Today, the Republic of Cyprus is a modern European democracy with a state of the art telecommunications system enjoying direct telephone links with nearly all the countries of the world; one of the largest merchant fleets in the world with 1.932 ships on its registry; and over 1.000 international business companies operating from fully-fledged offices in Cyprus.
The European Union is Cyprus’ main trading partner absorbing more than 50% of local domestic exports and providing more than 50% of imports.
Despite the heavy blow brought about by Turkey’s military invasion in 1974 resulting in the loss of 65% of hotels as well as the Nicosia international airport, growth in the tourist sector was rapid. Today, tourism is one of the major sectors of the Cyprus economy. In 2004 2.35 million tourists visited Cyprus generating cЈ988 million* in foreign exchange earnings, compared to 25.700 tourist arrivals in 1960 with cЈ1,8 million in foreign exchange earnings.
Cyprus’ healthy climate, natural beauty, archaeological wealth, highly educated population, high standard of services offered, as well as the traditional warm hospitality of its people, make the island an ideal holiday destination.
Significant progress has also been made in the social sphere. In 2001 over 68,4% families owned their own homes. Illiteracy, which in 1961 was about 20%, today is practically non-existent. Cyprus holds a very high position internationally as far as third-level education is concerned. The total number of third-level students at home and abroad during 2003-2004 was 38.480. In 1992 the island acquired its own State University.
Medical care, both public and private, is of high standard and continuously improving. Infant mortality has dropped from 40 per 1000 live births in 1960 to 4,1 in 2003. The average life expectancy has risen from 65 years in 1950 to 81,4 for women and 77 years for men in 2003. The number of persons per doctor has fallen from 1.470 in 1961 to 384 in 2003.
The steadfast commitment to safeguard the independence and sovereignty of the Republic of Cyprus, along with the progress achieved in all fields of activity since independence, as well as the determination to always be an active and constructive EU partner, form the foundations of the island’s continuing struggle for the restoration of freedom and justice throughout its territory.
The UN has undertaken several initiatives to solve the Cyprus problem and reunite Cyprus, with several rounds of intercommunal negotiations held since 1975. Progress, however, has invariably been obstructed by the Turkish side which has sought a settlement that in effect would leave Cyprus divided and hostage to foreign interests, whereas the Greek Cypriot community insists on the genuine reunification of the island, free from foreign interference and with all its people enjoying the benefits of EU membership in a reintegrated economy.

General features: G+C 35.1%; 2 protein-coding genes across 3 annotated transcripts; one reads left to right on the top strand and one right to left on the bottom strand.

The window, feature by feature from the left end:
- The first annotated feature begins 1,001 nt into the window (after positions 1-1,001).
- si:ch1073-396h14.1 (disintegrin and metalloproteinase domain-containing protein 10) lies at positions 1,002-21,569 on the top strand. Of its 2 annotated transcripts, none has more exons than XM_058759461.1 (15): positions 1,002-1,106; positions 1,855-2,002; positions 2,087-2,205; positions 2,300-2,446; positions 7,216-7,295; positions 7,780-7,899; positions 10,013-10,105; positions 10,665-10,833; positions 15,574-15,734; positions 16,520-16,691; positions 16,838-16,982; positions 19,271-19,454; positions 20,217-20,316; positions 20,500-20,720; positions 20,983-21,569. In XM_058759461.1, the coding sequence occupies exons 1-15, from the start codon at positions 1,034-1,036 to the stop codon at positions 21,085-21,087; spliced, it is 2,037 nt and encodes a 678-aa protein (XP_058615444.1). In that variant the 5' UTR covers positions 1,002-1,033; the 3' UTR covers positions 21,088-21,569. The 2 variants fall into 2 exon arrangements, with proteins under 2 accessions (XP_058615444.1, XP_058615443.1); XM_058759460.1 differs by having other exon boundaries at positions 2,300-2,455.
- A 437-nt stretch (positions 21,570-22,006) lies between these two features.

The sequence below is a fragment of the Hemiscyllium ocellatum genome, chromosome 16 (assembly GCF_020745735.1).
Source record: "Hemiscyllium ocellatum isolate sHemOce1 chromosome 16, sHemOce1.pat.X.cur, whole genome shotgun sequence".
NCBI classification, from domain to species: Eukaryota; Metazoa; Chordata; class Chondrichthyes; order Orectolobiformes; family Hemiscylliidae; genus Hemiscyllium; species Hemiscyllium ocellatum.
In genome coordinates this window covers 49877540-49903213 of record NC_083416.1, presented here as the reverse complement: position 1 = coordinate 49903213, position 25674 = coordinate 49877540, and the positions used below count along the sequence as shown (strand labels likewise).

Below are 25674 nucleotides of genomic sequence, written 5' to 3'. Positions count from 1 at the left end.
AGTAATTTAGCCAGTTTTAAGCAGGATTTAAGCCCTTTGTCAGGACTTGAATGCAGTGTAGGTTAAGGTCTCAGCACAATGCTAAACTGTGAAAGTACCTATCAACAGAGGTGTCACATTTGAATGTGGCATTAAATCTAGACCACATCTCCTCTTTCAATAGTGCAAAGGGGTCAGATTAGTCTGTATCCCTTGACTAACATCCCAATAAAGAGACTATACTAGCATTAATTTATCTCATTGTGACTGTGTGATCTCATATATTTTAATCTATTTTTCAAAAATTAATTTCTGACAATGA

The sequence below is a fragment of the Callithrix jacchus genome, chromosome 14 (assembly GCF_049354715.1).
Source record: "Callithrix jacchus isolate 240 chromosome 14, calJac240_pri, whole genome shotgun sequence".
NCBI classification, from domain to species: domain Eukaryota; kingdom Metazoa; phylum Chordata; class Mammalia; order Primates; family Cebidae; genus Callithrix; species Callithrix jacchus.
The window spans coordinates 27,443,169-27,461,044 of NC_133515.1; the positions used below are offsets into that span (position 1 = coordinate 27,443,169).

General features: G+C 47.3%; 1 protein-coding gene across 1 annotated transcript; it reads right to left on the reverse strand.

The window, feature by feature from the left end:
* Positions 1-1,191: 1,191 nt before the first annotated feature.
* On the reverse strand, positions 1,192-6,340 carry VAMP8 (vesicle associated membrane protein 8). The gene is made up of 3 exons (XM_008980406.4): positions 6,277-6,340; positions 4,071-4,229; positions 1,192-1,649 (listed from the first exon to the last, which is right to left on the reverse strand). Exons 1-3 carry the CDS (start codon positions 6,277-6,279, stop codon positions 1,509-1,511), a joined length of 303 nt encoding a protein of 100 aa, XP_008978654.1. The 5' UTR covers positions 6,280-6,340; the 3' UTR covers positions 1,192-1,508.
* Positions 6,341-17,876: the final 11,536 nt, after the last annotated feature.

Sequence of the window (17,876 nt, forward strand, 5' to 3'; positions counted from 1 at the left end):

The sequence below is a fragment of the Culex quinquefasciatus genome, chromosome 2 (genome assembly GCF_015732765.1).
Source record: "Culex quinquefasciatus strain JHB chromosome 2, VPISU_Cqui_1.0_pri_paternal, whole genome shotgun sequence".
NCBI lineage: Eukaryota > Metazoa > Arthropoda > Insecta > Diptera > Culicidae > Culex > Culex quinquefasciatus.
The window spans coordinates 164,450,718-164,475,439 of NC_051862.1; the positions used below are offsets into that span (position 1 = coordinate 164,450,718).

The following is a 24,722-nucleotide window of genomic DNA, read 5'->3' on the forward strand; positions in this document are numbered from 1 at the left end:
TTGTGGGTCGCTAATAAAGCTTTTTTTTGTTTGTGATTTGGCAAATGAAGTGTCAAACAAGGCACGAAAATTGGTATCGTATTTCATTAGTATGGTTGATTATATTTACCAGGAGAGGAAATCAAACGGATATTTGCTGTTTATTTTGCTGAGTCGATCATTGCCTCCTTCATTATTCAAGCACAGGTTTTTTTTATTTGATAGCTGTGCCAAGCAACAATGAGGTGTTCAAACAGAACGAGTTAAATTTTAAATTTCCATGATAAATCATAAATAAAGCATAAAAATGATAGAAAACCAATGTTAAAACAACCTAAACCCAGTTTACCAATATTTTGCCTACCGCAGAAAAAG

The latest effort of the UN resulted in the presentation of a plan by the UN Secretary-General for a comprehensive settlement of the Cyprus problem.
On 24 April 2004 the people of Cyprus were asked to approve or reject the UN Secretary-General’s proposal (Annan Plan V) through separate, simultaneous referenda by the two communities. A clear majority of 75,8% Greek Cypriots rejected the proposed Annan Plan because they felt that the finalised text was not balanced and did not meet their main concerns regarding security, functionality and viability of the solution; 64,9% of the Turkish Cypriots voted in favour of the plan. By their vote the Greek Cypriots have obviously not rejected the reunification of Cyprus, which remains their primary goal, but only the particular Plan which was put before them because it did not lead to the genuine unification of the island and the reintegration of its people and economy.
The people of Cyprus long for a viable and durable settlement that would enable both Greek and Turkish Cypriots to live amicably with each other as they had done for centuries in the past and enjoy together the benefits of EU membership. In a united country that is an integral part of the European Union, the people of Cyprus would be able to maximize the potential of their cultural diversities and share in the prosperity and peace that will come about.